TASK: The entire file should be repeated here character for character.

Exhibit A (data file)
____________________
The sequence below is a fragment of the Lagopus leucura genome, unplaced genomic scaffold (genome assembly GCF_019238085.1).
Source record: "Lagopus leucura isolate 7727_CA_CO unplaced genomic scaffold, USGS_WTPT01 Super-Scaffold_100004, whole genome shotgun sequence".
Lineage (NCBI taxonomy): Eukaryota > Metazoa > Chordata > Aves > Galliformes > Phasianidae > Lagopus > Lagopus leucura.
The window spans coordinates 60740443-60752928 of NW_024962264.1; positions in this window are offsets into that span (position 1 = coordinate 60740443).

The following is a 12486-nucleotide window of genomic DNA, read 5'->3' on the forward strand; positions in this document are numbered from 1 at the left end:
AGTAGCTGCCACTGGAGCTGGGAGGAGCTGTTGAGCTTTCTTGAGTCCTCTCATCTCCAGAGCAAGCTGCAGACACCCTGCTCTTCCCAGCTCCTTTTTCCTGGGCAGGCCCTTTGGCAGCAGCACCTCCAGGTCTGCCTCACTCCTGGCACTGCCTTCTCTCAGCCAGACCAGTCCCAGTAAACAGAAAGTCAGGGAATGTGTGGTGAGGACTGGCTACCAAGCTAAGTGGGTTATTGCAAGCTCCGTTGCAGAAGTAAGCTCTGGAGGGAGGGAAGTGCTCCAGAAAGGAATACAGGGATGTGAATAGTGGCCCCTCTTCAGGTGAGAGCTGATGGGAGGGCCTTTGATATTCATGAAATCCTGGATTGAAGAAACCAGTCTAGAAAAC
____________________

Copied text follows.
The sequence below is a fragment of the Lagopus leucura genome, unplaced genomic scaffold (genome assembly GCF_019238085.1).
Source record: "Lagopus leucura isolate 7727_CA_CO unplaced genomic scaffold, USGS_WTPT01 Super-Scaffold_100004, whole genome shotgun sequence".
Lineage (NCBI taxonomy): Eukaryota > Metazoa > Chordata > Aves > Galliformes > Phasianidae > Lagopus > Lagopus leucura.
The window spans coordinates 60740443-60752928 of NW_024962264.1; positions in this window are offsets into that span (position 1 = coordinate 60740443).

The following is a 12486-nucleotide window of genomic DNA, read 5'->3' on the forward strand; positions in this document are numbered from 1 at the left end:
AGTAGCTGCCACTGGAGCTGGGAGGAGCTGTTGAGCTTTCTTGAGTCCTCTCATCTCCAGAGCAAGCTGCAGACACCCTGCTCTTCCCAGCTCCTTTTTCCTGGGCAGGCCCTTTGGCAGCAGCACCTCCAGGTCTGCCTCACTCCTGGCACTGCCTTCTCTCAGCCAGACCAGTCCCAGTAAACAGAAAGTCAGGGAATGTGTGGTGAGGACTGGCTACCAAGCTAAGTGGGTTATTGCAAGCTCCGTTGCAGAAGTAAGCTCTGGAGGGAGGGAAGTGCTCCAGAAAGGAATACAGGGATGTGAATAGTGGCCCCTCTTCAGGTGAGAGCTGATGGGAGGGCCTTTGATATTCATGAAATCCTGGATTGAAGAAACCAGTCTAGAAAAC